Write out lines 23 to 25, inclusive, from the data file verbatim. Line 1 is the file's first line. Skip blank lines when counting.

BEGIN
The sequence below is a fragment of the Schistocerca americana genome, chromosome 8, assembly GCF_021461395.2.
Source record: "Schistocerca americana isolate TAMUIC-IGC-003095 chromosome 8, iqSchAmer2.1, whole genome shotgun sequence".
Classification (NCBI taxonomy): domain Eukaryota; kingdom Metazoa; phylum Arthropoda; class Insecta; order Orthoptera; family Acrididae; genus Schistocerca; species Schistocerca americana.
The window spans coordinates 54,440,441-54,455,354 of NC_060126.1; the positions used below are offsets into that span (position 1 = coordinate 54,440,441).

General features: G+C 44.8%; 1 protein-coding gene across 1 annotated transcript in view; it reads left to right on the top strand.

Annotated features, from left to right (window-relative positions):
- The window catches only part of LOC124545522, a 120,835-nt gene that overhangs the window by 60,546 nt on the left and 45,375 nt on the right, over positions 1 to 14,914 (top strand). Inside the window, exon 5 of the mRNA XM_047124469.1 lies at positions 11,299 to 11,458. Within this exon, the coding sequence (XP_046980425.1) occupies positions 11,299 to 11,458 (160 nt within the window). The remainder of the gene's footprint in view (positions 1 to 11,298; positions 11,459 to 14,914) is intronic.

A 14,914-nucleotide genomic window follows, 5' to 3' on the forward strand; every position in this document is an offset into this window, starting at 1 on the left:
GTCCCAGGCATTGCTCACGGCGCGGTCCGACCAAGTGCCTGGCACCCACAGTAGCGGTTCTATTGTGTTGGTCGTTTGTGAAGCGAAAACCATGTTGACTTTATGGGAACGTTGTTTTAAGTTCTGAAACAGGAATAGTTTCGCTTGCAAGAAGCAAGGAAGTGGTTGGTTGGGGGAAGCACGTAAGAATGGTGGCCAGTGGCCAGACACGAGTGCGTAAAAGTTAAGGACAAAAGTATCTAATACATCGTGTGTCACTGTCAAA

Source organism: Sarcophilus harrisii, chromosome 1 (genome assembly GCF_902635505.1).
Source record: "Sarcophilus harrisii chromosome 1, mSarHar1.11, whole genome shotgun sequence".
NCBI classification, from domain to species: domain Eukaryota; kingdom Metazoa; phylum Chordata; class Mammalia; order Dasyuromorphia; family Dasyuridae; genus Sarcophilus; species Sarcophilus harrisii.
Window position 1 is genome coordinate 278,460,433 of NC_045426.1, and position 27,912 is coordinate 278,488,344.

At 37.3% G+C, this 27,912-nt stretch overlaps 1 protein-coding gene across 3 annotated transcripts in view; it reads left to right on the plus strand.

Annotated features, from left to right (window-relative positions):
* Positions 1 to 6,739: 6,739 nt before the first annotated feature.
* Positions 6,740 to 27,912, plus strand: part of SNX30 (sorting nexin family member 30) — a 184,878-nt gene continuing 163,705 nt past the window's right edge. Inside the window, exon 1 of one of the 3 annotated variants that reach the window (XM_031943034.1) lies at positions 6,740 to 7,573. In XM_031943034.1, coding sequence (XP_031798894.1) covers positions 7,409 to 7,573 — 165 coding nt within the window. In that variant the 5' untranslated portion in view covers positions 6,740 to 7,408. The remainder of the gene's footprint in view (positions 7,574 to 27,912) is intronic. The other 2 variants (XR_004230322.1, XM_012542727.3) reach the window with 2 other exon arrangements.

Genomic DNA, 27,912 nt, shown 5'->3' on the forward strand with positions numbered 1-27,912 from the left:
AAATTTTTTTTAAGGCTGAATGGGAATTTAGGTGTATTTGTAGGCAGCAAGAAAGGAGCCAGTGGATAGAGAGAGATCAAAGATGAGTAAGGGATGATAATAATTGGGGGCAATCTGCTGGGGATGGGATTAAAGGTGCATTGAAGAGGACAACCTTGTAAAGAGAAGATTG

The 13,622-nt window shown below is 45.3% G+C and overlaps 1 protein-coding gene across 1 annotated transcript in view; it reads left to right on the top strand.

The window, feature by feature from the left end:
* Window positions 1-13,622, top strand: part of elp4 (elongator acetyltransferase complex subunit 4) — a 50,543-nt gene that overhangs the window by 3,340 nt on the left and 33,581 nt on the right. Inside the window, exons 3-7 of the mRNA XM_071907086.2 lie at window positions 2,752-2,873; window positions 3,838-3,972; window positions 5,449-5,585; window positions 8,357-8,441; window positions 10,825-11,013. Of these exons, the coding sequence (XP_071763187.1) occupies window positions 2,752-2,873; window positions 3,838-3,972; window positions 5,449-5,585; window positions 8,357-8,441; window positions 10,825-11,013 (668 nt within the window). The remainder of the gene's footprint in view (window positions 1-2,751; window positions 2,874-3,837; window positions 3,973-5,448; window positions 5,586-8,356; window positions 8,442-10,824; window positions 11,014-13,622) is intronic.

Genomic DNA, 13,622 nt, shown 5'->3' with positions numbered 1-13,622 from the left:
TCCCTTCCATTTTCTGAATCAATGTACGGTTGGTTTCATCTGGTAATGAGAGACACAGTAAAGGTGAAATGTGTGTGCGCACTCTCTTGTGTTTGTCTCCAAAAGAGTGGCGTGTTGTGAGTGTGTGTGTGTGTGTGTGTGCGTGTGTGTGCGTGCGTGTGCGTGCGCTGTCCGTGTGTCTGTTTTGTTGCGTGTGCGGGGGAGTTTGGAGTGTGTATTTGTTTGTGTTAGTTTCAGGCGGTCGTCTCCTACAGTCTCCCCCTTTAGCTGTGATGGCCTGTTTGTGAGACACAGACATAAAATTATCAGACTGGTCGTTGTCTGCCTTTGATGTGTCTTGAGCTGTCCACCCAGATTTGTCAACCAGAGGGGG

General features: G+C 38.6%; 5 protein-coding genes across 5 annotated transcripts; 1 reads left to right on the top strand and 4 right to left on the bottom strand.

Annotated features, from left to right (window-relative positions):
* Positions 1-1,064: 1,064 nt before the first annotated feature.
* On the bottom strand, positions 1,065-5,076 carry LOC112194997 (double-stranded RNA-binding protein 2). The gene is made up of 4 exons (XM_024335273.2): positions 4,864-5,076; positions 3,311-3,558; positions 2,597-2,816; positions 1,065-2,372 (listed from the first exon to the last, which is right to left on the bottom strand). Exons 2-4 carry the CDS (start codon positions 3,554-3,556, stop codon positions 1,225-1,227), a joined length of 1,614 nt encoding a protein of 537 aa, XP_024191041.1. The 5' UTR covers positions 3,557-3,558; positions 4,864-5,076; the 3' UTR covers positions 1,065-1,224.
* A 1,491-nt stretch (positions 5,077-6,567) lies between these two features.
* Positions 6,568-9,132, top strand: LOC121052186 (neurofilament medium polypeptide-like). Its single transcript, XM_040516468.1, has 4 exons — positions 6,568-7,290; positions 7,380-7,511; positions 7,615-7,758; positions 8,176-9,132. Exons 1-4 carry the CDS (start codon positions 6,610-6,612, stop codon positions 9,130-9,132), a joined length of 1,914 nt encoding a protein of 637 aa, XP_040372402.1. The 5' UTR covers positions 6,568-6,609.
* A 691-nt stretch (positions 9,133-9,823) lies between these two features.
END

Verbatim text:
Genomic DNA, 13,622 nt, shown 5'->3' with positions numbered 1-13,622 from the left:
TCCCTTCCATTTTCTGAATCAATGTACGGTTGGTTTCATCTGGTAATGAGAGACACAGTAAAGGTGAAATGTGTGTGCGCACTCTCTTGTGTTTGTCTCCAAAAGAGTGGCGTGTTGTGAGTGTGTGTGTGTGTGTGTGTGCGTGTGTGTGCGTGCGTGTGCGTGCGCTGTCCGTGTGTCTGTTTTGTTGCGTGTGCGGGGGAGTTTGGAGTGTGTATTTGTTTGTGTTAGTTTCAGGCGGTCGTCTCCTACAGTCTCCCCCTTTAGCTGTGATGGCCTGTTTGTGAGACACAGACATAAAATTATCAGACTGGTCGTTGTCTGCCTTTGATGTGTCTTGAGCTGTCCACCCAGATTTGTCAACCAGAGGGGG

General features: G+C 38.6%; 5 protein-coding genes across 5 annotated transcripts; 1 reads left to right on the top strand and 4 right to left on the bottom strand.